Do you believe in ghosts? In Witchcraft, Oracles and Magic among the Azande (1937), British anthropologist E.E. Evans-Pritchard argued that belief in the supernatural was not superstition but a form of explanation. In Ghostly Matters: Haunting and the Sociological Imagination (1997) American sociologist Avery F. Gordon contended that forces from the past and their shadowy manifestations control contemporary life in more complicated ways than we tend to admit. A ghost, to quote Gordon, is ‘not simply a dead person, but a form by which something that was lost makes itself known or apparent to us, even if fleetingly or in a barely visible manner’. The ghost ‘is just the sign, or the empirical evidence, if you like, that tells you a haunting is taking place’. The sighting of a ghost, tends to expose how ‘the past makes cultural demands on us we have difficulty fulfilling’.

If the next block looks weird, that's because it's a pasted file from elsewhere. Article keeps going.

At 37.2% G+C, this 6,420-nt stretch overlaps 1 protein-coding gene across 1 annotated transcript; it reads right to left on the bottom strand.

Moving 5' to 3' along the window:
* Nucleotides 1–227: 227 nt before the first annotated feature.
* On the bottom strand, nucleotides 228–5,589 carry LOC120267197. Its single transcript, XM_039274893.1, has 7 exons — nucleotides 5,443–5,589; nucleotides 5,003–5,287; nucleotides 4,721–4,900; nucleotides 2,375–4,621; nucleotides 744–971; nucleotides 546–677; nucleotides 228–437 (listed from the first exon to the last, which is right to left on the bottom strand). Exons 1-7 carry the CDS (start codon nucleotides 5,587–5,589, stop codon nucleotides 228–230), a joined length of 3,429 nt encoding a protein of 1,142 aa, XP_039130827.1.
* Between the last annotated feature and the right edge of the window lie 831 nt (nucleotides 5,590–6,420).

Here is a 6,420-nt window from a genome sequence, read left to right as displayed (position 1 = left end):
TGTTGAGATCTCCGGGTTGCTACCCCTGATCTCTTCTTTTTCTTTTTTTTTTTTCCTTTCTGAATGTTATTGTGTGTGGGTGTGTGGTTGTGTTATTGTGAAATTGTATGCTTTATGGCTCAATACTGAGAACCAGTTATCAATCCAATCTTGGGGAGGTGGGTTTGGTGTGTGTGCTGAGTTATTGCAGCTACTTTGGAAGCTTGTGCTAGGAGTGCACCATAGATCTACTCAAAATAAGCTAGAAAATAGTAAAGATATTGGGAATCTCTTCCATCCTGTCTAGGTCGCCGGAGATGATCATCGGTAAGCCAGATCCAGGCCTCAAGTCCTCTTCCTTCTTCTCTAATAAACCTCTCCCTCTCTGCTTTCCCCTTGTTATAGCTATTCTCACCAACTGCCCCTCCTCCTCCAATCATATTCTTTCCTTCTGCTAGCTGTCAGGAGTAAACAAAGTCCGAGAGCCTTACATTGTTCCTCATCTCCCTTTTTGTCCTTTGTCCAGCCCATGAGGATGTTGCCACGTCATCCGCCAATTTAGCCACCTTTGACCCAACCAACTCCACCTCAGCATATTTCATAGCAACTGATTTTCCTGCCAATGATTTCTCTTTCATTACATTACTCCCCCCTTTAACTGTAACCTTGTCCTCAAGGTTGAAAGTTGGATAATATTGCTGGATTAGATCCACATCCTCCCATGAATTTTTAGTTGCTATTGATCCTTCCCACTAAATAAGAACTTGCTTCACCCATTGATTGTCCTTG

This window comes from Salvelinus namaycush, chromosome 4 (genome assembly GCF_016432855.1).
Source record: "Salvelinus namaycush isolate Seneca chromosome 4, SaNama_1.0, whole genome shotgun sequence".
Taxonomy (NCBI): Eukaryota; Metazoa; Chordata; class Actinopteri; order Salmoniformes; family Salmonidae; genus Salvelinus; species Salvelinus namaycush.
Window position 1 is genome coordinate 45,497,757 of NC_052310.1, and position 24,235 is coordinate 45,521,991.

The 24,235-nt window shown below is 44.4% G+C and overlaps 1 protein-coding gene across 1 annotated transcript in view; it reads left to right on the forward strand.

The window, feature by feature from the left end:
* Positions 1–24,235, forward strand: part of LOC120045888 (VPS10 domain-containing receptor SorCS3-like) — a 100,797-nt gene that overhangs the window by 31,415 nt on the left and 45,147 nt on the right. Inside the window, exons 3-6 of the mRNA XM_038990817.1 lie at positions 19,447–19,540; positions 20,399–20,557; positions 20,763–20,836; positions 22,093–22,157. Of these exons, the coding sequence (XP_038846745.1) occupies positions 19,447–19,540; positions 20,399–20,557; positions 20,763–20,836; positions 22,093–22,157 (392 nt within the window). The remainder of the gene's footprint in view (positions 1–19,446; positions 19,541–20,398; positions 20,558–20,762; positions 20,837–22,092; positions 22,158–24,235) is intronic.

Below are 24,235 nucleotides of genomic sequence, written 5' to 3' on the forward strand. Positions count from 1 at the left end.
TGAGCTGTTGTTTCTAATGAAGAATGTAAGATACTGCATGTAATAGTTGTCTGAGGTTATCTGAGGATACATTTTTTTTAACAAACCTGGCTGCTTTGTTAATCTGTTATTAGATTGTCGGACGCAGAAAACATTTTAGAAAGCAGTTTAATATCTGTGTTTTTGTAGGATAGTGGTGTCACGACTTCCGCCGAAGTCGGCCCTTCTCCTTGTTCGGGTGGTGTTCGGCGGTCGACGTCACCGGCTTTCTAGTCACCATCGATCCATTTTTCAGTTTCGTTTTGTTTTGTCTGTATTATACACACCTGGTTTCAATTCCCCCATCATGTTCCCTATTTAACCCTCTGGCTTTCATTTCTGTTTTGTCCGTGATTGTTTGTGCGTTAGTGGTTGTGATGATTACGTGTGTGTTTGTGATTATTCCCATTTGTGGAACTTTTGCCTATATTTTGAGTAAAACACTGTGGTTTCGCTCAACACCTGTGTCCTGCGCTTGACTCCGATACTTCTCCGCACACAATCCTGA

In the talk entitled 'Ghost Theory', Ana Teixeira Pinto turns to bodysnatching stories, gothic novels and supernatural fiction to explore things that ‘haunt like a ghost and, by way of this haunting, demand reparation, justice or at least a response’. This exploration is an attempt to hear what ghosts have to tell us about the complex intersections of race, gender, class, modern medicine, changing conceptions of the body, the symbolism of blood, colonial power, real estate, capitalism and sexuality.